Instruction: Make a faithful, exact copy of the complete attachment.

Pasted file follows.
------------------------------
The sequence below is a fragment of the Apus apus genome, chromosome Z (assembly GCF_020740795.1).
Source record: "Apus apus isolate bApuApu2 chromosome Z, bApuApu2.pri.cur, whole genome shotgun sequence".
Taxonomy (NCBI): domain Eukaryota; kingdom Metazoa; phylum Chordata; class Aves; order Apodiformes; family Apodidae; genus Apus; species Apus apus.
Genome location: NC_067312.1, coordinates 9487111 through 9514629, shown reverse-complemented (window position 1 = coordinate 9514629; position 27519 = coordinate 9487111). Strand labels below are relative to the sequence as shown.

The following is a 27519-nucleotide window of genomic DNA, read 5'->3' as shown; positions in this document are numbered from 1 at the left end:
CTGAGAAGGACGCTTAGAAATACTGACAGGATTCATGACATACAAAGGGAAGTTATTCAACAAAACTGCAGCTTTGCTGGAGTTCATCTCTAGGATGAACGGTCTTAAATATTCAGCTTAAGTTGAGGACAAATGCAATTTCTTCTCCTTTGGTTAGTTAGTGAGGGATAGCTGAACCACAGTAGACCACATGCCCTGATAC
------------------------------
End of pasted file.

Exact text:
The sequence below is a fragment of the Apus apus genome, chromosome Z (assembly GCF_020740795.1).
Source record: "Apus apus isolate bApuApu2 chromosome Z, bApuApu2.pri.cur, whole genome shotgun sequence".
Taxonomy (NCBI): domain Eukaryota; kingdom Metazoa; phylum Chordata; class Aves; order Apodiformes; family Apodidae; genus Apus; species Apus apus.
Genome location: NC_067312.1, coordinates 9487111 through 9514629, shown reverse-complemented (window position 1 = coordinate 9514629; position 27519 = coordinate 9487111). Strand labels below are relative to the sequence as shown.

The following is a 27519-nucleotide window of genomic DNA, read 5'->3' as shown; positions in this document are numbered from 1 at the left end:
CTGAGAAGGACGCTTAGAAATACTGACAGGATTCATGACATACAAAGGGAAGTTATTCAACAAAACTGCAGCTTTGCTGGAGTTCATCTCTAGGATGAACGGTCTTAAATATTCAGCTTAAGTTGAGGACAAATGCAATTTCTTCTCCTTTGGTTAGTTAGTGAGGGATAGCTGAACCACAGTAGACCACATGCCCTGATAC